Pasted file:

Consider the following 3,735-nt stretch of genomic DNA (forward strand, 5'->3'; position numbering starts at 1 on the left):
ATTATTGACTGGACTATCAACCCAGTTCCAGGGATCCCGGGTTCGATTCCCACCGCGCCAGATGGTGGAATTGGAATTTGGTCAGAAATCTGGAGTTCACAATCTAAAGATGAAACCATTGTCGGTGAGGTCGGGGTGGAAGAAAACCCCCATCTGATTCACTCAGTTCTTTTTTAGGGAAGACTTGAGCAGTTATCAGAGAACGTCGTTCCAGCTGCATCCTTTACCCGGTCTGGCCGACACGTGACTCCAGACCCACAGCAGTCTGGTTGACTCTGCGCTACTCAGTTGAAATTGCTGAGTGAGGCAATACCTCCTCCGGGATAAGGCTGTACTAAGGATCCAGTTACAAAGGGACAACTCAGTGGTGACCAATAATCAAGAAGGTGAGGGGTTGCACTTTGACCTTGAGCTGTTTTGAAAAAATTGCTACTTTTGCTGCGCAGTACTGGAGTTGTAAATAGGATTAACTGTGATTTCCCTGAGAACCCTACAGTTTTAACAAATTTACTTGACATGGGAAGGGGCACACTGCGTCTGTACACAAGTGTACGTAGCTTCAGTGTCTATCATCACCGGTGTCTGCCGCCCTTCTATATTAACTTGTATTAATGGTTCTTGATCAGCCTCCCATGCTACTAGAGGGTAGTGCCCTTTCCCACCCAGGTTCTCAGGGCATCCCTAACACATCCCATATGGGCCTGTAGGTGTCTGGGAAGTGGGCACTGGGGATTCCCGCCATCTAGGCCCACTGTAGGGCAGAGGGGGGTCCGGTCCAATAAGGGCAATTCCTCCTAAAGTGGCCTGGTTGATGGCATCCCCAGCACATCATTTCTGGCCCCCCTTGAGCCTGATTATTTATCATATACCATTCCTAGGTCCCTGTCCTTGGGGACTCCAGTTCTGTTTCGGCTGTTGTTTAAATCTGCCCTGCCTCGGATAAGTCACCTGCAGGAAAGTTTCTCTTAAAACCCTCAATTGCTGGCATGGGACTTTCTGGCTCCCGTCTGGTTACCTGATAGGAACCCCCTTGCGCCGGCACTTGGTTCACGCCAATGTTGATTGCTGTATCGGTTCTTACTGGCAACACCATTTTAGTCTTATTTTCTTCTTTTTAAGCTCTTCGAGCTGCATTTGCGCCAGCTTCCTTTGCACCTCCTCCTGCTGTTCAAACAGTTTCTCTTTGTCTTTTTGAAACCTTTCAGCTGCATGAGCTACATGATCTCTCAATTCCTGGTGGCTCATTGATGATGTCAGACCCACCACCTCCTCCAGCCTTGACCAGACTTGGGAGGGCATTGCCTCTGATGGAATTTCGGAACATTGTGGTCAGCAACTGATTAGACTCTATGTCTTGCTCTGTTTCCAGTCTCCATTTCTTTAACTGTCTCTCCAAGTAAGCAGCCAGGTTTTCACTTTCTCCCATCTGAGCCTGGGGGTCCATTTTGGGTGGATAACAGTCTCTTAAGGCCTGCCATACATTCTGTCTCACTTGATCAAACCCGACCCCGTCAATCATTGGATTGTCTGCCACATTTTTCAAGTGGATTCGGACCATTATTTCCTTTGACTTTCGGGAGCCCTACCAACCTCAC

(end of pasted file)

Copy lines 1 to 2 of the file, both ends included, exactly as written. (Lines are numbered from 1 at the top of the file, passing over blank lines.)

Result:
Consider the following 3,735-nt stretch of genomic DNA (forward strand, 5'->3'; position numbering starts at 1 on the left):
ATTATTGACTGGACTATCAACCCAGTTCCAGGGATCCCGGGTTCGATTCCCACCGCGCCAGATGGTGGAATTGGAATTTGGTCAGAAATCTGGAGTTCACAATCTAAAGATGAAACCATTGTCGGTGAGGTCGGGGTGGAAGAAAACCCCCATCTGATTCACTCAGTTCTTTTTTAGGGAAGACTTGAGCAGTTATCAGAGAACGTCGTTCCAGCTGCATCCTTTACCCGGTCTGGCCGACACGTGACTCCAGACCCACAGCAGTCTGGTTGACTCTGCGCTACTCAGTTGAAATTGCTGAGTGAGGCAATACCTCCTCCGGGATAAGGCTGTACTAAGGATCCAGTTACAAAGGGACAACTCAGTGGTGACCAATAATCAAGAAGGTGAGGGGTTGCACTTTGACCTTGAGCTGTTTTGAAAAAATTGCTACTTTTGCTGCGCAGTACTGGAGTTGTAAATAGGATTAACTGTGATTTCCCTGAGAACCCTACAGTTTTAACAAATTTACTTGACATGGGAAGGGGCACACTGCGTCTGTACACAAGTGTACGTAGCTTCAGTGTCTATCATCACCGGTGTCTGCCGCCCTTCTATATTAACTTGTATTAATGGTTCTTGATCAGCCTCCCATGCTACTAGAGGGTAGTGCCCTTTCCCACCCAGGTTCTCAGGGCATCCCTAACACATCCCATATGGGCCTGTAGGTGTCTGGGAAGTGGGCACTGGGGATTCCCGCCATCTAGGCCCACTGTAGGGCAGAGGGGGGTCCGGTCCAATAAGGGCAATTCCTCCTAAAGTGGCCTGGTTGATGGCATCCCCAGCACATCATTTCTGGCCCCCCTTGAGCCTGATTATTTATCATATACCATTCCTAGGTCCCTGTCCTTGGGGACTCCAGTTCTGTTTCGGCTGTTGTTTAAATCTGCCCTGCCTCGGATAAGTCACCTGCAGGAAAGTTTCTCTTAAAACCCTCAATTGCTGGCATGGGACTTTCTGGCTCCCGTCTGGTTACCTGATAGGAACCCCCTTGCGCCGGCACTTGGTTCACGCCAATGTTGATTGCTGTATCGGTTCTTACTGGCAACACCATTTTAGTCTTATTTTCTTCTTTTTAAGCTCTTCGAGCTGCATTTGCGCCAGCTTCCTTTGCACCTCCTCCTGCTGTTCAAACAGTTTCTCTTTGTCTTTTTGAAACCTTTCAGCTGCATGAGCTACATGATCTCTCAATTCCTGGTGGCTCATTGATGATGTCAGACCCACCACCTCCTCCAGCCTTGACCAGACTTGGGAGGGCATTGCCTCTGATGGAATTTCGGAACATTGTGGTCAGCAACTGATTAGACTCTATGTCTTGCTCTGTTTCCAGTCTCCATTTCTTTAACTGTCTCTCCAAGTAAGCAGCCAGGTTTTCACTTTCTCCCATCTGAGCCTGGGGGTCCATTTTGGGTGGATAACAGTCTCTTAAGGCCTGCCATACATTCTGTCTCACTTGATCAAACCCGACCCCGTCAATCATTGGATTGTCTGCCACATTTTTCAAGTGGATTCGGACCATTATTTCCTTTGACTTTCGGGAGCCCTACCAACCTCAC